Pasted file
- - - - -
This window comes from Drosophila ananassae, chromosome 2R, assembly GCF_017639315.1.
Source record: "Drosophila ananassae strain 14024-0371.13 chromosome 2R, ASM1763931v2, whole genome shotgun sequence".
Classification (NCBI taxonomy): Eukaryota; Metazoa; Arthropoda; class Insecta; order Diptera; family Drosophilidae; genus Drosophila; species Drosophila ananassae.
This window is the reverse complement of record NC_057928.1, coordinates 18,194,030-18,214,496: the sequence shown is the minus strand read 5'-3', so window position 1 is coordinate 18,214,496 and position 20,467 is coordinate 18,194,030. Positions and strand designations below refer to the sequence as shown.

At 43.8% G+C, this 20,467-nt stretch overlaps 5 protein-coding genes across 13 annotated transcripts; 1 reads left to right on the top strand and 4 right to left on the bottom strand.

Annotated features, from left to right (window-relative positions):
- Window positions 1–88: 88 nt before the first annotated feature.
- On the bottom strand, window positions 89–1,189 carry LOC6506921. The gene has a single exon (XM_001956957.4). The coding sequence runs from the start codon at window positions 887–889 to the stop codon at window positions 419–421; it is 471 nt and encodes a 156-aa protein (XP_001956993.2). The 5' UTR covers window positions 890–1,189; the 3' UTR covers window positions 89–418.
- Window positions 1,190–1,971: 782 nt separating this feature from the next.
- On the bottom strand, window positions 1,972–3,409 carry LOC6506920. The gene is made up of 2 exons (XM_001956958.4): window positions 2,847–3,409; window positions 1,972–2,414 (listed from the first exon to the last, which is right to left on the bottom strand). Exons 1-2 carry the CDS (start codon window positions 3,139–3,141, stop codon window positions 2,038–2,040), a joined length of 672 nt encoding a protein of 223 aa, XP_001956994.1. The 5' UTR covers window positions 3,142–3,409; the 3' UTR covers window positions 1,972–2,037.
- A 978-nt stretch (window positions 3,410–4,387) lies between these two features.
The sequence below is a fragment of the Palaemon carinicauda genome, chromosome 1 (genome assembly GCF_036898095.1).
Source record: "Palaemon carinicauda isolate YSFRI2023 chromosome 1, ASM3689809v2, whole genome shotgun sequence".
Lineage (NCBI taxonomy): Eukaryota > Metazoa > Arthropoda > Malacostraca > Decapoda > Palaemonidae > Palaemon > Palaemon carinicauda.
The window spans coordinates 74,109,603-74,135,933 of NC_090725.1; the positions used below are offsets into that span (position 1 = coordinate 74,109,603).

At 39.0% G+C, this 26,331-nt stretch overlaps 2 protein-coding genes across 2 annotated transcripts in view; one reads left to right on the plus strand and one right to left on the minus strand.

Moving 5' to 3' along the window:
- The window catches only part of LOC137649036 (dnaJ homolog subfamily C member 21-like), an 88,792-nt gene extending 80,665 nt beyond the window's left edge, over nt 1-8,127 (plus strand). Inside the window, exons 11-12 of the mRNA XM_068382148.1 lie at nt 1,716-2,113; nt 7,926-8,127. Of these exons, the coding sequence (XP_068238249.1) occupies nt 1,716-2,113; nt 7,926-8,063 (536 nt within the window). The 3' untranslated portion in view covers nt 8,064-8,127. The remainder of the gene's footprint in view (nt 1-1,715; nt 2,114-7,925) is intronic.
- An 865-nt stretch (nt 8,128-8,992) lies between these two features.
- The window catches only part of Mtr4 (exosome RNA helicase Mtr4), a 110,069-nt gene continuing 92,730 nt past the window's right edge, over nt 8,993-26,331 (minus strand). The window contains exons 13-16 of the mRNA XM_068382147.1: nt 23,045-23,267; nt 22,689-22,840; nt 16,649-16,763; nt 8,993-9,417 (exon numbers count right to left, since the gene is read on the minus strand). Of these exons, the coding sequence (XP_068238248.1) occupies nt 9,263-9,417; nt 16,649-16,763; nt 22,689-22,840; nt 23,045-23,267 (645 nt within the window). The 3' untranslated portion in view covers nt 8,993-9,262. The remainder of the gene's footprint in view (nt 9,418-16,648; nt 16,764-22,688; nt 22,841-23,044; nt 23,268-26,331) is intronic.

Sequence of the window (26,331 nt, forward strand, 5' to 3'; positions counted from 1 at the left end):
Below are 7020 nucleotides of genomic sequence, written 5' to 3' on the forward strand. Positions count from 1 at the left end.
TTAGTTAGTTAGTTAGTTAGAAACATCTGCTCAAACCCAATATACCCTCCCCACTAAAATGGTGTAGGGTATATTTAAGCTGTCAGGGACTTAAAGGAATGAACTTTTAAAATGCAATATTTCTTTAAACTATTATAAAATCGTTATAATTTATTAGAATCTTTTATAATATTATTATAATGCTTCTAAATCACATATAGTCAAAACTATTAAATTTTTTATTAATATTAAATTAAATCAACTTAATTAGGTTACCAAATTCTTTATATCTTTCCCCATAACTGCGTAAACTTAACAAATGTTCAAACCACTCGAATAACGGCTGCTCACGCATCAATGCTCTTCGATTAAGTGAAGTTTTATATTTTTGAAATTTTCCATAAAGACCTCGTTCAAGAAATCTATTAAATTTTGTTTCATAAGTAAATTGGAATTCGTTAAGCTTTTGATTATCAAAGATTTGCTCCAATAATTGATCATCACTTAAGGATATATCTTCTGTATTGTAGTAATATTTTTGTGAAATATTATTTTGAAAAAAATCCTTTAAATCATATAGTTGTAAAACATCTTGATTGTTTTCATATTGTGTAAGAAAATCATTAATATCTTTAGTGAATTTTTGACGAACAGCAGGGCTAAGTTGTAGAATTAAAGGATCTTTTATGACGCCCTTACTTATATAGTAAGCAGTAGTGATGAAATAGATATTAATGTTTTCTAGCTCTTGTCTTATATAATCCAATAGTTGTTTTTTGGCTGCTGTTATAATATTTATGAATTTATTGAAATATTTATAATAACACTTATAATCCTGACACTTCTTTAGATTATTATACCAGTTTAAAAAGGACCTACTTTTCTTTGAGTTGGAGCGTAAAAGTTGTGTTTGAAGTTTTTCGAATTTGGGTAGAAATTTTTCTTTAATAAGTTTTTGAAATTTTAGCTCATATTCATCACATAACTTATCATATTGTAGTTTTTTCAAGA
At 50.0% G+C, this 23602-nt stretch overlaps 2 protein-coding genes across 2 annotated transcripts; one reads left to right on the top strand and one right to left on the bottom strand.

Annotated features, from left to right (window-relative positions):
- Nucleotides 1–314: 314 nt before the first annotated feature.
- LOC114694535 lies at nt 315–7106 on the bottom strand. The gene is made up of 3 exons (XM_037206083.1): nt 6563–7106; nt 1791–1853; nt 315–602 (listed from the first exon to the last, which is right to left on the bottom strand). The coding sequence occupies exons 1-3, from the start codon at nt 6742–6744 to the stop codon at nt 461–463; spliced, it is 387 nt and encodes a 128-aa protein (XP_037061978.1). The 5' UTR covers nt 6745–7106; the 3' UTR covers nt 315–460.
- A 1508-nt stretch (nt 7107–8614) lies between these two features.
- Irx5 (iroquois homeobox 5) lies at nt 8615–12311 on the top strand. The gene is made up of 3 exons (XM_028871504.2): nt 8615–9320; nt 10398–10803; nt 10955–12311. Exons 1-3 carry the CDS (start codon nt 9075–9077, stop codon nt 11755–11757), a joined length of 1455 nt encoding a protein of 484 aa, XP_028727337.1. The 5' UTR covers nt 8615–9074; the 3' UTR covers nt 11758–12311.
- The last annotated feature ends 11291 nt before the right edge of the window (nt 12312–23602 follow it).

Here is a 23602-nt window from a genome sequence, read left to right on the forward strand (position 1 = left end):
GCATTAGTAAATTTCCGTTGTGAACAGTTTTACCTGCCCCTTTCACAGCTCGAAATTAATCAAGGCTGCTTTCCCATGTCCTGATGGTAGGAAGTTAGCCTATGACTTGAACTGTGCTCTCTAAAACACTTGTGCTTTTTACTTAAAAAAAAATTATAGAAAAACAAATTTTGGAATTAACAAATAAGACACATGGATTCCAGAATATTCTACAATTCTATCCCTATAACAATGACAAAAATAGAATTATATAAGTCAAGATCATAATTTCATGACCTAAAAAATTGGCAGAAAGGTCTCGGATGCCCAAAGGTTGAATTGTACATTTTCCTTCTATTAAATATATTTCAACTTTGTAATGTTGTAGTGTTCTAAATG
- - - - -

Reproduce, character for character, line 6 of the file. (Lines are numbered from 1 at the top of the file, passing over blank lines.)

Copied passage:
Annotated features, from left to right (window-relative positions):